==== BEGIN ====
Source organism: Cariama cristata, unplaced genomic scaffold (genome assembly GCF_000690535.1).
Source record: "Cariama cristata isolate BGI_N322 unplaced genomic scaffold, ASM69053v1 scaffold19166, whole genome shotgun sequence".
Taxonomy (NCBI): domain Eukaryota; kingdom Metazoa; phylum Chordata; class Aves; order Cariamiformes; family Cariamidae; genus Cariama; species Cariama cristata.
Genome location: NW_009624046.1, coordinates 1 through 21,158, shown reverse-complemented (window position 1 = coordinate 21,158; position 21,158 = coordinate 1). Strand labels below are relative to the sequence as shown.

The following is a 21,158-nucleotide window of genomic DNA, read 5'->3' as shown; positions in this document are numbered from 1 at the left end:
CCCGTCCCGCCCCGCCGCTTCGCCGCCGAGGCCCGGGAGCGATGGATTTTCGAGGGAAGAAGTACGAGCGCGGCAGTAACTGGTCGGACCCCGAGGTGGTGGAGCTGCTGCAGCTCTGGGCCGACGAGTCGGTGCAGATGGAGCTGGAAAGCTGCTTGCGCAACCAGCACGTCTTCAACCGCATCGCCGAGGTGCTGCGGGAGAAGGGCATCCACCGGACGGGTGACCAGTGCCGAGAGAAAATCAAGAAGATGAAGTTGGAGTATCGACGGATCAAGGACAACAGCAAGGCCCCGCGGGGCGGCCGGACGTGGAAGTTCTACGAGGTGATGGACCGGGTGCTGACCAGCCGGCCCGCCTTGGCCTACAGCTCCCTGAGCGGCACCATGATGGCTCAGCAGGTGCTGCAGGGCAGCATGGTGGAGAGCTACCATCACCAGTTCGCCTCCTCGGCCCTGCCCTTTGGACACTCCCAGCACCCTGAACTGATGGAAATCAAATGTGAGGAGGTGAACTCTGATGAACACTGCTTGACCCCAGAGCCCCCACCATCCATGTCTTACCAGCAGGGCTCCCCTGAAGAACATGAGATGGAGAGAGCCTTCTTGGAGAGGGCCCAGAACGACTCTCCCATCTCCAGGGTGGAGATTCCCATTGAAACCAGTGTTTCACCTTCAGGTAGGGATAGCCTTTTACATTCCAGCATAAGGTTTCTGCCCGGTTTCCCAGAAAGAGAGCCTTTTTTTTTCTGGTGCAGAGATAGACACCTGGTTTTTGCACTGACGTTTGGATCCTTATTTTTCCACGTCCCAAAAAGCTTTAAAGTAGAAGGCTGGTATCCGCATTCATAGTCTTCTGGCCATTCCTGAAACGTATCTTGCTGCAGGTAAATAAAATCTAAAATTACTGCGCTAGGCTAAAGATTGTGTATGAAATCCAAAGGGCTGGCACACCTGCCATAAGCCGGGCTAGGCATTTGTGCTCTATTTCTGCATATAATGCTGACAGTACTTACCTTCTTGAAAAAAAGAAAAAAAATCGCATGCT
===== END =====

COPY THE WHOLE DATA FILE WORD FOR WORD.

Source organism: Cariama cristata, unplaced genomic scaffold (genome assembly GCF_000690535.1).
Source record: "Cariama cristata isolate BGI_N322 unplaced genomic scaffold, ASM69053v1 scaffold19166, whole genome shotgun sequence".
Taxonomy (NCBI): domain Eukaryota; kingdom Metazoa; phylum Chordata; class Aves; order Cariamiformes; family Cariamidae; genus Cariama; species Cariama cristata.
Genome location: NW_009624046.1, coordinates 1 through 21,158, shown reverse-complemented (window position 1 = coordinate 21,158; position 21,158 = coordinate 1). Strand labels below are relative to the sequence as shown.

The following is a 21,158-nucleotide window of genomic DNA, read 5'->3' as shown; positions in this document are numbered from 1 at the left end:
CCCGTCCCGCCCCGCCGCTTCGCCGCCGAGGCCCGGGAGCGATGGATTTTCGAGGGAAGAAGTACGAGCGCGGCAGTAACTGGTCGGACCCCGAGGTGGTGGAGCTGCTGCAGCTCTGGGCCGACGAGTCGGTGCAGATGGAGCTGGAAAGCTGCTTGCGCAACCAGCACGTCTTCAACCGCATCGCCGAGGTGCTGCGGGAGAAGGGCATCCACCGGACGGGTGACCAGTGCCGAGAGAAAATCAAGAAGATGAAGTTGGAGTATCGACGGATCAAGGACAACAGCAAGGCCCCGCGGGGCGGCCGGACGTGGAAGTTCTACGAGGTGATGGACCGGGTGCTGACCAGCCGGCCCGCCTTGGCCTACAGCTCCCTGAGCGGCACCATGATGGCTCAGCAGGTGCTGCAGGGCAGCATGGTGGAGAGCTACCATCACCAGTTCGCCTCCTCGGCCCTGCCCTTTGGACACTCCCAGCACCCTGAACTGATGGAAATCAAATGTGAGGAGGTGAACTCTGATGAACACTGCTTGACCCCAGAGCCCCCACCATCCATGTCTTACCAGCAGGGCTCCCCTGAAGAACATGAGATGGAGAGAGCCTTCTTGGAGAGGGCCCAGAACGACTCTCCCATCTCCAGGGTGGAGATTCCCATTGAAACCAGTGTTTCACCTTCAGGTAGGGATAGCCTTTTACATTCCAGCATAAGGTTTCTGCCCGGTTTCCCAGAAAGAGAGCCTTTTTTTTTCTGGTGCAGAGATAGACACCTGGTTTTTGCACTGACGTTTGGATCCTTATTTTTCCACGTCCCAAAAAGCTTTAAAGTAGAAGGCTGGTATCCGCATTCATAGTCTTCTGGCCATTCCTGAAACGTATCTTGCTGCAGGTAAATAAAATCTAAAATTACTGCGCTAGGCTAAAGATTGTGTATGAAATCCAAAGGGCTGGCACACCTGCCATAAGCCGGGCTAGGCATTTGTGCTCTATTTCTGCATATAATGCTGACAGTACTTACCTTCTTGAAAAAAAGAAAAAAAATCGCATGCT